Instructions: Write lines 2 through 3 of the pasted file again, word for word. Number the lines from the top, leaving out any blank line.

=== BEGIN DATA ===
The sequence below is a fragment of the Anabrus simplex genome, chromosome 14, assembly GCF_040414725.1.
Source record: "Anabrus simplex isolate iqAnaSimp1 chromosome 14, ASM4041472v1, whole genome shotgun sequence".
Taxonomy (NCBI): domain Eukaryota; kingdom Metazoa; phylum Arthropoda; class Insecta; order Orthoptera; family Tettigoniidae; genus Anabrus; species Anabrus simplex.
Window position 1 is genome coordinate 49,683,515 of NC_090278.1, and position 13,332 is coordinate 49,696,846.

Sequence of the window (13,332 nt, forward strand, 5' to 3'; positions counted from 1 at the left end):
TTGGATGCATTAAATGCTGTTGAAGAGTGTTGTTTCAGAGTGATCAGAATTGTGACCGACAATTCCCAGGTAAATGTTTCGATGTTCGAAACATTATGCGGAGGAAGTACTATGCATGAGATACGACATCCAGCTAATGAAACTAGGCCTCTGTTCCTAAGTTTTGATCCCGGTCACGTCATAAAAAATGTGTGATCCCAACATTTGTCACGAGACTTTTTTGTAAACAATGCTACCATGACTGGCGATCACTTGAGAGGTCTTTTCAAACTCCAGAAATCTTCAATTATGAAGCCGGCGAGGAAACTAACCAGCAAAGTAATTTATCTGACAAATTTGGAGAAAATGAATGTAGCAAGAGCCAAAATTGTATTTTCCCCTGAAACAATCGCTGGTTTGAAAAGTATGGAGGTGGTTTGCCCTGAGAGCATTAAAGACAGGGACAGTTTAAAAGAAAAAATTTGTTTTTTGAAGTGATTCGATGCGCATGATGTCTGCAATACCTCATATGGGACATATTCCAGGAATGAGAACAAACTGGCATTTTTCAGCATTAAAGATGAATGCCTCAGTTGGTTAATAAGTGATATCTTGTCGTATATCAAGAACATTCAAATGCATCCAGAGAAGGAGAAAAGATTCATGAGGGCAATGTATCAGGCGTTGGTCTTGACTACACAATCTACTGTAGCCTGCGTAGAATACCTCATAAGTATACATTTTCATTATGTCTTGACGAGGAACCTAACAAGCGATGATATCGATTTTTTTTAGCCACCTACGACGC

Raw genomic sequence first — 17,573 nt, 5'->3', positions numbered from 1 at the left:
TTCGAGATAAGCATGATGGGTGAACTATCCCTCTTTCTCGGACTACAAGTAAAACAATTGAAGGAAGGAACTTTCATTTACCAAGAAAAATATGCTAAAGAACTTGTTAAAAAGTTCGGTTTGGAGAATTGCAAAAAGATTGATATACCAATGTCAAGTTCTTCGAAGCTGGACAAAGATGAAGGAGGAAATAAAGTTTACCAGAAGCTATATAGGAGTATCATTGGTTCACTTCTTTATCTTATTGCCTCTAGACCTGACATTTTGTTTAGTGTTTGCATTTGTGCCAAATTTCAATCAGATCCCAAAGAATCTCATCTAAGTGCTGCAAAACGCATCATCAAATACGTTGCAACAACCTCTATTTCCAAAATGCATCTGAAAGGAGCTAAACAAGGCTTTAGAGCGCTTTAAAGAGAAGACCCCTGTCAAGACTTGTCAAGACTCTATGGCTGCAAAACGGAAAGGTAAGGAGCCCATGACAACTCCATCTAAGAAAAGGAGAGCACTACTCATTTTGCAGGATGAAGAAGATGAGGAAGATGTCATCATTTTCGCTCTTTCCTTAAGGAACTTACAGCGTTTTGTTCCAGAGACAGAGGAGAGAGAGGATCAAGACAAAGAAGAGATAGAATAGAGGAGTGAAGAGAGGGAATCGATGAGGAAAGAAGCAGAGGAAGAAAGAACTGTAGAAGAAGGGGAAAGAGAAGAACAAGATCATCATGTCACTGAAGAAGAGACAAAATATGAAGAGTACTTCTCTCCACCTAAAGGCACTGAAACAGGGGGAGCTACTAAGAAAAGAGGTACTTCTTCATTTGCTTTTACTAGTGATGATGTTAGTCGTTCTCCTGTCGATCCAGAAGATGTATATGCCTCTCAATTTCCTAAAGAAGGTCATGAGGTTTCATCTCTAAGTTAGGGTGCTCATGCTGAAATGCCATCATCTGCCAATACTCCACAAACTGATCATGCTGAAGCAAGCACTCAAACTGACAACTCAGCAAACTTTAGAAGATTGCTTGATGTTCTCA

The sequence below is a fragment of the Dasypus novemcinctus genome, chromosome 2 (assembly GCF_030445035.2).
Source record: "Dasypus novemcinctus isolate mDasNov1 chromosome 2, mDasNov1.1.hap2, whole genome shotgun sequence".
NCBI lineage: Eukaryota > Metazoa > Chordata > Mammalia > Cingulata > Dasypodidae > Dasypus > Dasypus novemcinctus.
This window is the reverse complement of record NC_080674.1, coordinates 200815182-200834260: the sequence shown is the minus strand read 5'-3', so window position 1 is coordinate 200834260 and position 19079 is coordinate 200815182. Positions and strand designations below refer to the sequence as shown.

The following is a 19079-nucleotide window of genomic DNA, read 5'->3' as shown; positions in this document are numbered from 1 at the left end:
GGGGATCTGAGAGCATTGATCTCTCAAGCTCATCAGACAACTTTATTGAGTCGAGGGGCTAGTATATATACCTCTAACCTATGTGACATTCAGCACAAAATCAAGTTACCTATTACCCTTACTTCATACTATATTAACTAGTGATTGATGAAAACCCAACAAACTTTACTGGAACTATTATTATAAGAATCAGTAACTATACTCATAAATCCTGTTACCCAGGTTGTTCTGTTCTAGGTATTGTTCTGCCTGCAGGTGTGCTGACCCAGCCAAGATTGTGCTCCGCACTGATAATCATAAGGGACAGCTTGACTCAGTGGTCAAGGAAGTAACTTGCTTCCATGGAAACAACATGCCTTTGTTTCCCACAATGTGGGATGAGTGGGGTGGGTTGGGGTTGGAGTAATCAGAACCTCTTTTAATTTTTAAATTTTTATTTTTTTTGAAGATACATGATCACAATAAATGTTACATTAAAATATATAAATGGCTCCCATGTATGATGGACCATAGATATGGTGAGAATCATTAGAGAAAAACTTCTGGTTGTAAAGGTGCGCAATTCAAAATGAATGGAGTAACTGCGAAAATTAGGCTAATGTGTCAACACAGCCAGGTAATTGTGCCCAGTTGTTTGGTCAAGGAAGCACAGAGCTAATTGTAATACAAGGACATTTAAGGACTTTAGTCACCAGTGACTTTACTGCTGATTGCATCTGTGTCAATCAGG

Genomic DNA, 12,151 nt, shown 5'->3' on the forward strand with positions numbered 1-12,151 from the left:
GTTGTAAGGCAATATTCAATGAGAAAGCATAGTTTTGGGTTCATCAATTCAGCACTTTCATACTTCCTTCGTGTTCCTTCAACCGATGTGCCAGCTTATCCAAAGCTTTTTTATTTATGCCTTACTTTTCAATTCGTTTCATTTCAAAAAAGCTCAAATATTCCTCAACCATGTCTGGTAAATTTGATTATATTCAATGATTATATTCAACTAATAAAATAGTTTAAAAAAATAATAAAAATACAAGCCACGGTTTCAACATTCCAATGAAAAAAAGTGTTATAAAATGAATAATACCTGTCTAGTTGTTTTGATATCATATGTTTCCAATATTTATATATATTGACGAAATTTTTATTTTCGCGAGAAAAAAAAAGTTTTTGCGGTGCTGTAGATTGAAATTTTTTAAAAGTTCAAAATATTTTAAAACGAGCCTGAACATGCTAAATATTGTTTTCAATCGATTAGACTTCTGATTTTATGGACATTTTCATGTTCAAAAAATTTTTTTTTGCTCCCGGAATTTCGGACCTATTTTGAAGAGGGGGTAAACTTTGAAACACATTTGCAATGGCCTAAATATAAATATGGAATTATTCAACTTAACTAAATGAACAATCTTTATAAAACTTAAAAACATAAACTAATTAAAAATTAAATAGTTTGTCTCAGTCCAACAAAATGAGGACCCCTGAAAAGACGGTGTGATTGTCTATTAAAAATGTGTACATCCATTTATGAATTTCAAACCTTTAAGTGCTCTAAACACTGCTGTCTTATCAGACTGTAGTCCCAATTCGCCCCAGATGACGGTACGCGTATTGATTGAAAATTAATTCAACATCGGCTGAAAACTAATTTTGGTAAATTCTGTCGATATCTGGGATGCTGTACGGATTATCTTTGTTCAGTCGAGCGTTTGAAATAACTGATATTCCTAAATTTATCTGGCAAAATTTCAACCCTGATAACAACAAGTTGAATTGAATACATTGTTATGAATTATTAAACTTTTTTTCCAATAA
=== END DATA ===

Source record: "Anabrus simplex isolate iqAnaSimp1 chromosome 14, ASM4041472v1, whole genome shotgun sequence".
Taxonomy (NCBI): domain Eukaryota; kingdom Metazoa; phylum Arthropoda; class Insecta; order Orthoptera; family Tettigoniidae; genus Anabrus; species Anabrus simplex.